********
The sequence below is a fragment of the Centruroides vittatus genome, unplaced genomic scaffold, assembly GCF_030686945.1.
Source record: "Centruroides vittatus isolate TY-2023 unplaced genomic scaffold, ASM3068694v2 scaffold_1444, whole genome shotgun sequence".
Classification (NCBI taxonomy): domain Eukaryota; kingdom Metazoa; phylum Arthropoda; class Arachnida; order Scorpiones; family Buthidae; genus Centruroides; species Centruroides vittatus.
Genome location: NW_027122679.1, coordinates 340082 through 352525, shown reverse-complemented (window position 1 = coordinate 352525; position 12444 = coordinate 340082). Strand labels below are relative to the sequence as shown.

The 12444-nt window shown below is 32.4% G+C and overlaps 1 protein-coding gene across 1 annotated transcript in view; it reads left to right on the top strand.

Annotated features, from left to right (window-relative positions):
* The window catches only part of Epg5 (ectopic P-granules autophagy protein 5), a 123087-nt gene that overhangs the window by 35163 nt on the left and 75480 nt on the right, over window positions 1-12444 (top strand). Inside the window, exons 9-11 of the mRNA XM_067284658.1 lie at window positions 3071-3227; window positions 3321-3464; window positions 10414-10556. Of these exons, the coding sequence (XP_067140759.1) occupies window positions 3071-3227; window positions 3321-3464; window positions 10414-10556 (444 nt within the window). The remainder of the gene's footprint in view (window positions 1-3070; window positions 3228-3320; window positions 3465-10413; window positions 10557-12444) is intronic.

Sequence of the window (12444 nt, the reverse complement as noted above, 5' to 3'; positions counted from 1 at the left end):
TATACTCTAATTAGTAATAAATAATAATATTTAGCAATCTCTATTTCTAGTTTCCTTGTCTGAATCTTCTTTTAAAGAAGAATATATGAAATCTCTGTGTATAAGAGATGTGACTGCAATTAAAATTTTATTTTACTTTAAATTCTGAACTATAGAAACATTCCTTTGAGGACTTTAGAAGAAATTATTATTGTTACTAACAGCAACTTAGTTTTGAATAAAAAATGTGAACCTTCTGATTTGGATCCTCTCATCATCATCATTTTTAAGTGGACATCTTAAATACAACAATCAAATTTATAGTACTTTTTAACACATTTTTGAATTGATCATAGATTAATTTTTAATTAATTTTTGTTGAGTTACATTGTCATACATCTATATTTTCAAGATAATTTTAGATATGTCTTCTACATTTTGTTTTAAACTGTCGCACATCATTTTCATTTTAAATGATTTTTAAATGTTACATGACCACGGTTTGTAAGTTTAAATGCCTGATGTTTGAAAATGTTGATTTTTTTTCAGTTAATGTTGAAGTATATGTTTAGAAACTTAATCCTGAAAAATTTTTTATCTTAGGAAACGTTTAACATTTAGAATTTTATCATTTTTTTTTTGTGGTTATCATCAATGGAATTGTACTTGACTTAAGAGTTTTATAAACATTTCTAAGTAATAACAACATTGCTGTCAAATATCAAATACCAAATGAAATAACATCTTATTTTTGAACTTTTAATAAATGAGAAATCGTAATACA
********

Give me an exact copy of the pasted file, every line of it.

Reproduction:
The sequence below is a fragment of the Centruroides vittatus genome, unplaced genomic scaffold, assembly GCF_030686945.1.
Source record: "Centruroides vittatus isolate TY-2023 unplaced genomic scaffold, ASM3068694v2 scaffold_1444, whole genome shotgun sequence".
Classification (NCBI taxonomy): domain Eukaryota; kingdom Metazoa; phylum Arthropoda; class Arachnida; order Scorpiones; family Buthidae; genus Centruroides; species Centruroides vittatus.
Genome location: NW_027122679.1, coordinates 340082 through 352525, shown reverse-complemented (window position 1 = coordinate 352525; position 12444 = coordinate 340082). Strand labels below are relative to the sequence as shown.

The 12444-nt window shown below is 32.4% G+C and overlaps 1 protein-coding gene across 1 annotated transcript in view; it reads left to right on the top strand.

Annotated features, from left to right (window-relative positions):
* The window catches only part of Epg5 (ectopic P-granules autophagy protein 5), a 123087-nt gene that overhangs the window by 35163 nt on the left and 75480 nt on the right, over window positions 1-12444 (top strand). Inside the window, exons 9-11 of the mRNA XM_067284658.1 lie at window positions 3071-3227; window positions 3321-3464; window positions 10414-10556. Of these exons, the coding sequence (XP_067140759.1) occupies window positions 3071-3227; window positions 3321-3464; window positions 10414-10556 (444 nt within the window). The remainder of the gene's footprint in view (window positions 1-3070; window positions 3228-3320; window positions 3465-10413; window positions 10557-12444) is intronic.

Sequence of the window (12444 nt, the reverse complement as noted above, 5' to 3'; positions counted from 1 at the left end):
TATACTCTAATTAGTAATAAATAATAATATTTAGCAATCTCTATTTCTAGTTTCCTTGTCTGAATCTTCTTTTAAAGAAGAATATATGAAATCTCTGTGTATAAGAGATGTGACTGCAATTAAAATTTTATTTTACTTTAAATTCTGAACTATAGAAACATTCCTTTGAGGACTTTAGAAGAAATTATTATTGTTACTAACAGCAACTTAGTTTTGAATAAAAAATGTGAACCTTCTGATTTGGATCCTCTCATCATCATCATTTTTAAGTGGACATCTTAAATACAACAATCAAATTTATAGTACTTTTTAACACATTTTTGAATTGATCATAGATTAATTTTTAATTAATTTTTGTTGAGTTACATTGTCATACATCTATATTTTCAAGATAATTTTAGATATGTCTTCTACATTTTGTTTTAAACTGTCGCACATCATTTTCATTTTAAATGATTTTTAAATGTTACATGACCACGGTTTGTAAGTTTAAATGCCTGATGTTTGAAAATGTTGATTTTTTTTCAGTTAATGTTGAAGTATATGTTTAGAAACTTAATCCTGAAAAATTTTTTATCTTAGGAAACGTTTAACATTTAGAATTTTATCATTTTTTTTTTGTGGTTATCATCAATGGAATTGTACTTGACTTAAGAGTTTTATAAACATTTCTAAGTAATAACAACATTGCTGTCAAATATCAAATACCAAATGAAATAACATCTTATTTTTGAACTTTTAATAAATGAGAAATCGTAATACA